Comment


                          • #14
                            I've only ridden two horses at piaffe. One was definitely trained with alternating legs with half-halts at each leg. The other was more seat and half-halts with a tiny bit of both legs together. (Gads, I miss Anya. What a horse!)
                            Visit Sonesta Farms website at www.sonestafarms.com or our FaceBook page at www.facebook.com/sonestafarms. Also showing & breeding Cavalier King Charles Spaniels.

                            Comment


                            • #15
                              Originally posted by Beentheredonethat View Post
                              You wouldn't use alternate legs in a trot or passage.
                              Who says?

                              Alternating leg aids would not be appropriate for an inexperienced rider who hasn’t learned to feel which hind leg is leaving the ground when. Or, the rider who may be able to tell where the hind legs are but has not yet developed enough coordination to use his/her legs in an alternating fashion.

                              For riders with good feel and coordination, they will be able to use alternating leg aids to gain more expression in the trot (or piaffe) by activating each hind leg independently or, if the horse is a bit lazy with one hind leg, to more effectively engage that leg. If the horse gets swingy in the piaffe, the rider is either using too strong an aid, too long an aid, or both.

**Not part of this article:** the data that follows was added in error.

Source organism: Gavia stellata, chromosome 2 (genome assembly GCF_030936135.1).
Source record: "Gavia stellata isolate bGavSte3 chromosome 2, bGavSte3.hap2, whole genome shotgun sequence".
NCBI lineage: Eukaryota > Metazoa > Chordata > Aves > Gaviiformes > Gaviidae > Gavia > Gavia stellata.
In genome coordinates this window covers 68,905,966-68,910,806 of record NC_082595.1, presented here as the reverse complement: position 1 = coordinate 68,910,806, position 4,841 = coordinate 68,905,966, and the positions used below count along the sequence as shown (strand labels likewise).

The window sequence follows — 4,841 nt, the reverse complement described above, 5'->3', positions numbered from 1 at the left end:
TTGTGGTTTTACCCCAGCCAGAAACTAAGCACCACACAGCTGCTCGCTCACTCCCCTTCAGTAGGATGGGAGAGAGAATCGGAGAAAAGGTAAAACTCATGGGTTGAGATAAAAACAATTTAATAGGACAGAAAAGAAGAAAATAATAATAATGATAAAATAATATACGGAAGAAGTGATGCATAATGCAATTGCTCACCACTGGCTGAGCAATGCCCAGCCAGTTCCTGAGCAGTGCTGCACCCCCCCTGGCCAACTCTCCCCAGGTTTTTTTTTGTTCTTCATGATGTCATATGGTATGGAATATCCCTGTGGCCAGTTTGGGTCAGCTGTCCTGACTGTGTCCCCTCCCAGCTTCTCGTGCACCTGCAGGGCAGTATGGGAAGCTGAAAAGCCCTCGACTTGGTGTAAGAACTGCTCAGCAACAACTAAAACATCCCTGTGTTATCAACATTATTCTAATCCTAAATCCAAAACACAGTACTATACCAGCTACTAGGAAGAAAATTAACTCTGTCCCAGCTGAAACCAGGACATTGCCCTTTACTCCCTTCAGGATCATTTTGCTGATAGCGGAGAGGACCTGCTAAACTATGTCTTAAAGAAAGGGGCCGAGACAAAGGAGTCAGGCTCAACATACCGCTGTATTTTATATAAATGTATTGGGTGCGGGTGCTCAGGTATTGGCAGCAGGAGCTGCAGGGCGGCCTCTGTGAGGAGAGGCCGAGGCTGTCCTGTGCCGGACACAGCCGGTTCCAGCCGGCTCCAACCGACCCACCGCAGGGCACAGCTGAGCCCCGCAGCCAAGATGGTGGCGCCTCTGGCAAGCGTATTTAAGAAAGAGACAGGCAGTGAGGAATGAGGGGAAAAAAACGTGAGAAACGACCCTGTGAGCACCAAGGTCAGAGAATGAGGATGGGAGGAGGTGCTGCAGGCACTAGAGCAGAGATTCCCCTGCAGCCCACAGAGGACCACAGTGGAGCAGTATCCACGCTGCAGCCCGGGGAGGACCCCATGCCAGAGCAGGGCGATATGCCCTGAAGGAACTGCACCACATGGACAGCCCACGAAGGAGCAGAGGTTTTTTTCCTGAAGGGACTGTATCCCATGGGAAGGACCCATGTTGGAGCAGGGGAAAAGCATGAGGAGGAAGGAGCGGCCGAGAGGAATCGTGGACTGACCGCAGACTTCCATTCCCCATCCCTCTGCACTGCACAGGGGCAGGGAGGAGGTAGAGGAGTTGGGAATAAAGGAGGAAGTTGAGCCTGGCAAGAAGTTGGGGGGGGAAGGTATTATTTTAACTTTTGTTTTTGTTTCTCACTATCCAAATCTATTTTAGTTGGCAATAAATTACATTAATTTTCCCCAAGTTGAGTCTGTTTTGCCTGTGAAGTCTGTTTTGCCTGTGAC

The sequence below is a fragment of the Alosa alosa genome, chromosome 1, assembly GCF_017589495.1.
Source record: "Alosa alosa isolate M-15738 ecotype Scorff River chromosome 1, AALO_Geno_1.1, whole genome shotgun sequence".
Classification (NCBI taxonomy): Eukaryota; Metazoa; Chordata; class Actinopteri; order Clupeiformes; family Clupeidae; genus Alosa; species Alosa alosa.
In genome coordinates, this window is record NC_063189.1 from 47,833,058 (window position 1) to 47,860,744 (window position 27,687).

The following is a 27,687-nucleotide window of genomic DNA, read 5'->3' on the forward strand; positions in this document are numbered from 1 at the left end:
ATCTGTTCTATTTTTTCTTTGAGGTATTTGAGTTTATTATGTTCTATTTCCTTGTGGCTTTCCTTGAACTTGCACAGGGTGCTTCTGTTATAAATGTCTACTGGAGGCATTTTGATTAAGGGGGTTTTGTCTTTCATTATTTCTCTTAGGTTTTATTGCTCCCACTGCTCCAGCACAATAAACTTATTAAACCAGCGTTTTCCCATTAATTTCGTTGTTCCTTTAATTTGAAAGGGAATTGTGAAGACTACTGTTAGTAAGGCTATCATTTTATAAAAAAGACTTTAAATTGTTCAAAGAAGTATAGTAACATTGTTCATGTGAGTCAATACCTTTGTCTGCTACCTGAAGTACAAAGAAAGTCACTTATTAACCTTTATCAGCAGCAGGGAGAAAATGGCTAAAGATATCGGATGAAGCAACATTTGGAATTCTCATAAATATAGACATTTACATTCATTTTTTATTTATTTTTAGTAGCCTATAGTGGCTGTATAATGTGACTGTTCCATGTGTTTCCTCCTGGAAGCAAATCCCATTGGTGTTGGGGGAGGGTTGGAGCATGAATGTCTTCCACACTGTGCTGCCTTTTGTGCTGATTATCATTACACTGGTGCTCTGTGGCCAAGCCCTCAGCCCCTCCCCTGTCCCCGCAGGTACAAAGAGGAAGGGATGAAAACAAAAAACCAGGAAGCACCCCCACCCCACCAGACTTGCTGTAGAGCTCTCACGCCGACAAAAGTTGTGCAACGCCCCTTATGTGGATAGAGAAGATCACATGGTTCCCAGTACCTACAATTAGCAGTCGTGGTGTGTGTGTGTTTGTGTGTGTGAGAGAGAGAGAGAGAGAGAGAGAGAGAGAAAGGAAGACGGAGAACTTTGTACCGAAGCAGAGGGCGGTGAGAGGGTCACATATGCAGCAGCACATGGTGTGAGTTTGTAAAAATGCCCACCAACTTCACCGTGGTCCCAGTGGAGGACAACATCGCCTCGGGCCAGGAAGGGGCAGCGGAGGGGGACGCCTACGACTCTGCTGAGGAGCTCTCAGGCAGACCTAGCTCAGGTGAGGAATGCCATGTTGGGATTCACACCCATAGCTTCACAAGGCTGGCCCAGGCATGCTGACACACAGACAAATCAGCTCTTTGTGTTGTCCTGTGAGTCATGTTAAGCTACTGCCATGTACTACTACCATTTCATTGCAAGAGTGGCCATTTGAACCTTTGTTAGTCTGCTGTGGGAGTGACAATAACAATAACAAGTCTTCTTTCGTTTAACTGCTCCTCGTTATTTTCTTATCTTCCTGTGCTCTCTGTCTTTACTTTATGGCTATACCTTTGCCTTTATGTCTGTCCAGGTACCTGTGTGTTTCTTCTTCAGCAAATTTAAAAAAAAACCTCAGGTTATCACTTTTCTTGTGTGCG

One of my horses (who is a bit lazy) will actually suck back if I apply both legs at once. If I alternate my legs, he shows far better articulation of the joints and a much greater willingness to move forward from lighter aids. The horse can only push with one hind leg at a time, which is why the alternating leg aids are better with some horses. For the best results, you have to be empathetic to your horse and find what works for him.

                              The best trainers in the world do not always agree on the aids to use for a particular movement or even the equipment to use. I remember watching a Rudolph Zeilinger videotape years ago in which he says he never uses side reins when longeing a horse. About a week later, I read an interview of another trainer in Zeilinger’s league who said exactly the opposite. A certain amount of open mindedness is quite helpful when training horses.

                              Comment


                              • #16
                                Melyni,

                                To answer your question…

                                I have three methods for working half steps. In all three, I always put my horse in a shoulder-fore position before asking to encourage him to lower his hindquarters. After all, that is the crux of a good piaffe. You have probably witnessed horses doing “piaffe” but in a croup-high position which is not correct.

                                The method I find works well for a lazy horse is to develop a good quality collected trot, put him in shoulder-fore on the long side, give repeated half halts to make the trot as small as possible, and tap him in the hock area or, occasionally, on the croup. I give a firm half halt immediately before tapping him so that I am actually softening the rein aid in the moment I tap. As far as my position, I have both legs slightly behind the girth and am alternating the pressure based on which hind leg is about to leave the ground. I maintain a somewhat light seat and stay soft through my hips and lower back. As an earlier poster said, you don’t want to “hump” the saddle as this means you are actually tight through your hips which will block your horse. However, you don’t want to sit absolutely still either as that is part of the half halt aid. Imagine bouncing softly like a rubber ball in the saddle. I keep my reins short with my hands forward on the horse’s neck.